In his work A Self Portrait (2018), Sabsabi presented a number of small photomontages—one group displayed on the wall, the other larger group on a large, low table—and facing them was a wall-length video projection of footage of many images of a chanting man. The montage works consist of layered photographic images that seem to have been cut away, like stencils, often producing abstractions, although at other times leaving the images intact. These photographs were taken over the course of Sabsabi’s eleven years of travel. On the surface of all of these montages is the calligraphic sign which reads as “Allah”. If the montages can literally be regarded as the Sacred overlaying our memories of everyday life—the layers as the “Nafs” or selves that need to be peeled away through Sufi practice—then the video may be regarded as a subtle recollection of the unity, the very singularity, of the visual and the conceptual, of the calligraphic sign and its phonemes.
The man in the video is a legendary memoriser and reciter of the Koran, also famous for being the first modern person to have his performance recorded. The profundity and the radicality of that act of recording is difficult for non-Muslims to appreciate in that it contradicts the embodiment of the Koran as a hafiz, that is someone who has memorised the entire Holy Book. In this work it seems that Sabsabi is presenting, as his own self-portrait, a highly self-reflective meditation on the Self as cultural and spiritual artefact. He seems to be asking us: “Who am ‘I’ in relation to these profane images and sacred words?”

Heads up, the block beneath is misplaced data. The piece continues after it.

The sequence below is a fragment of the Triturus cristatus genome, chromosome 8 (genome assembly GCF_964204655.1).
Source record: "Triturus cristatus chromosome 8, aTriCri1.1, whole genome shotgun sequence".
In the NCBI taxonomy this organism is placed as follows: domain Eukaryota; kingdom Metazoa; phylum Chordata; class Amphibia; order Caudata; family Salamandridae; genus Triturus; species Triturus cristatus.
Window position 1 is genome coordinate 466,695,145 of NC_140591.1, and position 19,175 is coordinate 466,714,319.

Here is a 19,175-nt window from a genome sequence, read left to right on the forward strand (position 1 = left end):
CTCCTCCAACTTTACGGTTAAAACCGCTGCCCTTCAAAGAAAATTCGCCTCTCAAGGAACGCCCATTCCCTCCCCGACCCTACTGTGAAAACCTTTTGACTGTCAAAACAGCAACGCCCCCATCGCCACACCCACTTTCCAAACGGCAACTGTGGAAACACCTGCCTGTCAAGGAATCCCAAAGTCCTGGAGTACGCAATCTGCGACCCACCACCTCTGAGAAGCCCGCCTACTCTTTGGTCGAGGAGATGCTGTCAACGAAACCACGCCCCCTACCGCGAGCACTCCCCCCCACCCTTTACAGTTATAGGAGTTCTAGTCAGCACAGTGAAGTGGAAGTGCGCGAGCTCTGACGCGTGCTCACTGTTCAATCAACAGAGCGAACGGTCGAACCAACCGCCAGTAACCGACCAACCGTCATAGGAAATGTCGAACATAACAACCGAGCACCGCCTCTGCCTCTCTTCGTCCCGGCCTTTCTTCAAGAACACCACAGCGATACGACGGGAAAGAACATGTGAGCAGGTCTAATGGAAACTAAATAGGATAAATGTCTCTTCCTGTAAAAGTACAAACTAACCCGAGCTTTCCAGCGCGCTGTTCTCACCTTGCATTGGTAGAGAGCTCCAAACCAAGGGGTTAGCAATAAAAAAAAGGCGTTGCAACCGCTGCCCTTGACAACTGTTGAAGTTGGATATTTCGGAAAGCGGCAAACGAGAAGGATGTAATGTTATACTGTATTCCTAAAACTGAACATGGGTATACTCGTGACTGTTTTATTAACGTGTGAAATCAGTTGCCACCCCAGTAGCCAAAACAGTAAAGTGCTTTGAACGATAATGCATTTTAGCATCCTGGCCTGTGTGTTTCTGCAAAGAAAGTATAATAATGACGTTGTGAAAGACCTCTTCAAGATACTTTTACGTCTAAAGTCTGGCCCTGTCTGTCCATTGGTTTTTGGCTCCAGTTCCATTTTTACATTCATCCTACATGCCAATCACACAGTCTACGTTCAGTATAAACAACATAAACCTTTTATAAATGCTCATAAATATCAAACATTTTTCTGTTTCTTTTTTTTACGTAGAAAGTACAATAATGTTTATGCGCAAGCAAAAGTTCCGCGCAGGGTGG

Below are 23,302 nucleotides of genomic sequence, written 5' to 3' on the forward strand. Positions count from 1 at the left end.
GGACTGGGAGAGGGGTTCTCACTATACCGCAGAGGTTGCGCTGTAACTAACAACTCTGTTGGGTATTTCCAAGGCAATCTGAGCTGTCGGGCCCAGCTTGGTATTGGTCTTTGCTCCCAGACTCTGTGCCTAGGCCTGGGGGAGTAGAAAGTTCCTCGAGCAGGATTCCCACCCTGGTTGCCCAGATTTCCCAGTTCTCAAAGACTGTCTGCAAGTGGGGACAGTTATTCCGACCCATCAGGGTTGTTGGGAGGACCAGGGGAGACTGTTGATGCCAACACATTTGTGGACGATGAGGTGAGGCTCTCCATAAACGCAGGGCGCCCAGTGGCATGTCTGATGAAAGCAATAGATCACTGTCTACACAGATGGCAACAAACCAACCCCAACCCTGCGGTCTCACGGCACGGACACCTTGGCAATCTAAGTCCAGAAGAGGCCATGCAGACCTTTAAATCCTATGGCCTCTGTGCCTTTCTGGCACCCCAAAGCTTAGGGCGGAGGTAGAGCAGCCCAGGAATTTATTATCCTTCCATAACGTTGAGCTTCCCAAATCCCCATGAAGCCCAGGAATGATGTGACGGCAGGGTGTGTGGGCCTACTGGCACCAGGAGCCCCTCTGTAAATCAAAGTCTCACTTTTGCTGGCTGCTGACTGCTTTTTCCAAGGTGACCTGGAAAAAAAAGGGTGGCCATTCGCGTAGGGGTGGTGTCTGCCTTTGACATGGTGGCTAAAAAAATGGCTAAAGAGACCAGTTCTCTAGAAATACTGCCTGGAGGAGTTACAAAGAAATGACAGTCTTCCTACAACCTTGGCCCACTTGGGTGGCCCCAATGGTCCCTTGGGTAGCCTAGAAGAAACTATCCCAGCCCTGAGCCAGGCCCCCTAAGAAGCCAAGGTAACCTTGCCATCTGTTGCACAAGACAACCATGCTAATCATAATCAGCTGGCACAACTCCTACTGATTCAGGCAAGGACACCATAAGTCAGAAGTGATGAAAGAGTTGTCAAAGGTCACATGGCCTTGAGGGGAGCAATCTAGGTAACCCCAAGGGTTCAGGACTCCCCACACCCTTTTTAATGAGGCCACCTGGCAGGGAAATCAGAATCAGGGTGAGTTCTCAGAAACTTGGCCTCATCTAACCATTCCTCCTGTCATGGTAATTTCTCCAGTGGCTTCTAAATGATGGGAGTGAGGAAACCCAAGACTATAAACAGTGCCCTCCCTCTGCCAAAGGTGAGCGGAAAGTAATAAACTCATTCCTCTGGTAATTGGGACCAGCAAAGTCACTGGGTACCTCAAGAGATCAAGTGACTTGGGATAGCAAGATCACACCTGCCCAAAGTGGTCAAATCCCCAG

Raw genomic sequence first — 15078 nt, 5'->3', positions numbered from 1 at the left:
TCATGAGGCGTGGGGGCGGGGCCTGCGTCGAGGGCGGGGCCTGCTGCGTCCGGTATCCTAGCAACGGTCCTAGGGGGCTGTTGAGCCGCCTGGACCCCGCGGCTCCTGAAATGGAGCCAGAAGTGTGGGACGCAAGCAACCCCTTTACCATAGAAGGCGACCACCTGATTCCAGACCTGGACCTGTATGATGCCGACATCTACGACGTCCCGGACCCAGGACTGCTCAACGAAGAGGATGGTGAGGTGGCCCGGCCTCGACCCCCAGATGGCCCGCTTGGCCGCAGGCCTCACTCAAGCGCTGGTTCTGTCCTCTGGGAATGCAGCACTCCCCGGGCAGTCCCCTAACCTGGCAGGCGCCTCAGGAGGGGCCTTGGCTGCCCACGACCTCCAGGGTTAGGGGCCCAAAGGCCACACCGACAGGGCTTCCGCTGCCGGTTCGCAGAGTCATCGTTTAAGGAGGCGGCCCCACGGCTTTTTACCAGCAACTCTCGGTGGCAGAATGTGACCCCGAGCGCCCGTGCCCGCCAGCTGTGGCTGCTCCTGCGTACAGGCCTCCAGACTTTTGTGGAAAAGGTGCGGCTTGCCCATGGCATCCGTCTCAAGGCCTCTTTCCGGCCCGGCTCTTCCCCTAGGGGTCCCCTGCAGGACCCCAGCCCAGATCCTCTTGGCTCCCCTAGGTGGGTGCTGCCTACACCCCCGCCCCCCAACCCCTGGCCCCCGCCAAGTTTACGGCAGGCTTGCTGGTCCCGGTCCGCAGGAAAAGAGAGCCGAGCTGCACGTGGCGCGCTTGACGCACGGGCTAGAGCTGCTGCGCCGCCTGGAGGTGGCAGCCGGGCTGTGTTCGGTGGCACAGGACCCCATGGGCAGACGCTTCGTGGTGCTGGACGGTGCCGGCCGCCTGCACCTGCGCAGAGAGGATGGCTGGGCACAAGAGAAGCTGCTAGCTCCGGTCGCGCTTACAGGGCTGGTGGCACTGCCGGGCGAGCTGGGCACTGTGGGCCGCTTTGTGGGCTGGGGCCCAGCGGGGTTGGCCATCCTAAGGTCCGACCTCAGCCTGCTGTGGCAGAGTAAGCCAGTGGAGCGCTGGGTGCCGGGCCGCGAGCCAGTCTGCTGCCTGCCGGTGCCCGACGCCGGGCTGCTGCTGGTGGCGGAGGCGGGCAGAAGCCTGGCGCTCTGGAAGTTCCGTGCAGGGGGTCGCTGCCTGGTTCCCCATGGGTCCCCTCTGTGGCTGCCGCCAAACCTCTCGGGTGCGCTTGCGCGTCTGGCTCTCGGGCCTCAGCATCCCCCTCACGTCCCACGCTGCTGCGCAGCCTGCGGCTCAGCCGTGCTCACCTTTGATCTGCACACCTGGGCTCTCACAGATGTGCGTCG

Key to the concerns of the socio-political dimensions of the exhibition and located in the centre of the gallery’s three-storey high space was We Kill You (2016), a large video installation on three suspended screens. In Viola’s description in the floorsheet: “This poetic work engaged with sensitive issues connected to contested geographies, histories, ideological movements and realities that are specific to Arabs and Muslims. It was inspired by a poem of the same title written by the revered Syrian poet and diplomat Nizar Qabbani. It is a kind of mourning elegy in memory of Gamal Adbel Nassar, an iconic (and disputed) figure in the Arab world. Nassar is both a symbol of Arab unity and dignity, and a thorn in the side of the Arab Spring, ideologically used by Pan-Arab movements as well as by authoritarian and repressive Arab regimes.”
Clearly, We Kill You is a challenging work, as multi-layered as any of Sabsabi’s photomontages, with its reference, through the text that is spoken by an actor, to political and historical circumstances that would require a very considerable knowledge of Middle-Eastern history for the viewer to be able to comprehend and then articulate them. Yet, it is significant that Sabsabi has the actor recite the text both in Arabic and in English, even if the words are hard to discern. The face of the actor, highly emotive and appearing personally moved by the content of the text, is almost like that of the generic television newsreader who faces us while behind and beside him or her a range of images march, or flash, past.
Some of the images in the work have been appropriated from the media, others are from Sabsabi’s own travels. At least once there is footage of what appears to be a peaceful rural area. In his talk following the opening of the exhibition, Sabsabi pointed out that on one side of the fence there was cultivated land, while the fields on the other uncultivated side were full of land mines, not solely to prevent access, but as form of psychological warfare. So in this work, even straightforward images contain the Invisible and its dangers. At one point, dramatically, all the screens go dark and gradually fill with flame.